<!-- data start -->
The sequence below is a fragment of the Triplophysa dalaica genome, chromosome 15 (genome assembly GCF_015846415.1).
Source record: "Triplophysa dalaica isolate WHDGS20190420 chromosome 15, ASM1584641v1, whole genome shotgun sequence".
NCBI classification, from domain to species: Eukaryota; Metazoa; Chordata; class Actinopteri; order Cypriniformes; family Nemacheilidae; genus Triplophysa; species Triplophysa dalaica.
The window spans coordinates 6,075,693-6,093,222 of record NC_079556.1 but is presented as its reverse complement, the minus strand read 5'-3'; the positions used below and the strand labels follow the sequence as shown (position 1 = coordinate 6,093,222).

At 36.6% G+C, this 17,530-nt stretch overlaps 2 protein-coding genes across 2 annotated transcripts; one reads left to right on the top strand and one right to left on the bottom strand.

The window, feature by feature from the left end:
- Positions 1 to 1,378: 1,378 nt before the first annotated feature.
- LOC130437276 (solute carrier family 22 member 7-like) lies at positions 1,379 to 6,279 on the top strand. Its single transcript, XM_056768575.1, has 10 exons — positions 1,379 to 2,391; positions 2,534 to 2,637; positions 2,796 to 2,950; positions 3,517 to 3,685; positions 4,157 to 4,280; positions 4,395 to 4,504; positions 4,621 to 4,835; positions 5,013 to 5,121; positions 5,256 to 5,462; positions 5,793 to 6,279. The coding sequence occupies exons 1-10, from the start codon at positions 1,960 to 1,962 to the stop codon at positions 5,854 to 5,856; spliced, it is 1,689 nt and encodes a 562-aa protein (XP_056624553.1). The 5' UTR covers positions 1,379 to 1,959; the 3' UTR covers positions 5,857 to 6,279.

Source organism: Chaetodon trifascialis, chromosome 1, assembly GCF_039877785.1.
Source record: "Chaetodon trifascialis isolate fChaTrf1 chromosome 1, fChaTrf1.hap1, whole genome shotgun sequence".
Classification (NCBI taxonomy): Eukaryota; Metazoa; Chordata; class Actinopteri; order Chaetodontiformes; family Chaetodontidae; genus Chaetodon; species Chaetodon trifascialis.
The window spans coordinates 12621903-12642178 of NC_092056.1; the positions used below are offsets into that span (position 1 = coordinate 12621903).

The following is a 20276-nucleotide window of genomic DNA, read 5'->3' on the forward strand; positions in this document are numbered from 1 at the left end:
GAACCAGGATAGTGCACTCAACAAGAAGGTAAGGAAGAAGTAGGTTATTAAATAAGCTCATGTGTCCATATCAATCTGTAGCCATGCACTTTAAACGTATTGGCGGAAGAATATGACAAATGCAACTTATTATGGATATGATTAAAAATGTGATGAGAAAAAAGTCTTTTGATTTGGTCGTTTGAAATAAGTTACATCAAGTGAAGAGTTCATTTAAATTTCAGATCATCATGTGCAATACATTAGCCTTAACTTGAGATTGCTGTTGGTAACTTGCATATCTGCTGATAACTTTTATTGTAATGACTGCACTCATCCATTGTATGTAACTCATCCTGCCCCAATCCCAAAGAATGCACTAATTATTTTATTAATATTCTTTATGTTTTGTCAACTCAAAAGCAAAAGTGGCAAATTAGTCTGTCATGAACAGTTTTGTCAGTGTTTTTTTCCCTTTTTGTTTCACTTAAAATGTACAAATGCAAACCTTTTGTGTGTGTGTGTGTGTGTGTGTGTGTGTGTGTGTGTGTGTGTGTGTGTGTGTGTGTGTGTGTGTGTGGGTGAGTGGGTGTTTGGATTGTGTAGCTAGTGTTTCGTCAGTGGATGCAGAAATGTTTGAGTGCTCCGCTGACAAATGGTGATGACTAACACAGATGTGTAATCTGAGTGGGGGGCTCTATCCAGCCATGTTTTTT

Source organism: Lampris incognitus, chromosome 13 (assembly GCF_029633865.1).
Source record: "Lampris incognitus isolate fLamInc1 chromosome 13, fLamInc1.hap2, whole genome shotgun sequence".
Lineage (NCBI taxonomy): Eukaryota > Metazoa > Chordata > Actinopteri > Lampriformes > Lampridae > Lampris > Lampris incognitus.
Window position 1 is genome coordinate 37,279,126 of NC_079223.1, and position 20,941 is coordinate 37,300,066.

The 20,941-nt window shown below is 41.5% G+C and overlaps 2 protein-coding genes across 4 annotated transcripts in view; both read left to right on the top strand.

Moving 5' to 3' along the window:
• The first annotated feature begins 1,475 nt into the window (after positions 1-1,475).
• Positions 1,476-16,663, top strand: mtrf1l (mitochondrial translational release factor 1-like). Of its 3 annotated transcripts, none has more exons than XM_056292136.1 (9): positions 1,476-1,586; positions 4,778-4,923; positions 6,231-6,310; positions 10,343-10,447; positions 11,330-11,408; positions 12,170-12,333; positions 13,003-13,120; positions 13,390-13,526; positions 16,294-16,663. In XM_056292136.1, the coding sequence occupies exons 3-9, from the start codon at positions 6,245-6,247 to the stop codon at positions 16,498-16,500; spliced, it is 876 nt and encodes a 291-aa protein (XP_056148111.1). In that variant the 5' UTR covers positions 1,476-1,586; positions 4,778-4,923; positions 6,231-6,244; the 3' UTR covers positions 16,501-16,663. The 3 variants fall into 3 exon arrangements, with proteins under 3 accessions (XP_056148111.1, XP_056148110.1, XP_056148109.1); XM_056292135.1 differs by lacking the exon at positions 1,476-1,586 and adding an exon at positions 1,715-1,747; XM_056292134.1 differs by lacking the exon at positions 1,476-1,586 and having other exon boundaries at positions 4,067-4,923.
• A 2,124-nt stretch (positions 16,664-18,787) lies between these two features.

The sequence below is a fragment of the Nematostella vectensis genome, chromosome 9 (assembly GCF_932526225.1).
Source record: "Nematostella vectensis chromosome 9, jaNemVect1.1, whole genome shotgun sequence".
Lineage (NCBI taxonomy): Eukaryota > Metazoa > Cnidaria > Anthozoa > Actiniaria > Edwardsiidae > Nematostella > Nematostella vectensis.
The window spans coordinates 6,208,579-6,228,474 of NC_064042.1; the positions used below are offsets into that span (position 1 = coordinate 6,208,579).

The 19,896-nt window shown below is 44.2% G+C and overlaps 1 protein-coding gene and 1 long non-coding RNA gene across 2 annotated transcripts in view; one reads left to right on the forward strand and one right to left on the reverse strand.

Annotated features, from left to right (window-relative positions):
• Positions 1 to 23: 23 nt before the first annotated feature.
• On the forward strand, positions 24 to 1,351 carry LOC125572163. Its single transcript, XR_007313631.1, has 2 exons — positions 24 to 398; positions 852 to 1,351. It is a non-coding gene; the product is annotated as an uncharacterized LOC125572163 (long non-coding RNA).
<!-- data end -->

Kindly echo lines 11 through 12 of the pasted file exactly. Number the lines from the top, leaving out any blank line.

Classification (NCBI taxonomy): Eukaryota; Metazoa; Chordata; class Actinopteri; order Chaetodontiformes; family Chaetodontidae; genus Chaetodon; species Chaetodon trifascialis.
The window spans coordinates 12621903-12642178 of NC_092056.1; the positions used below are offsets into that span (position 1 = coordinate 12621903).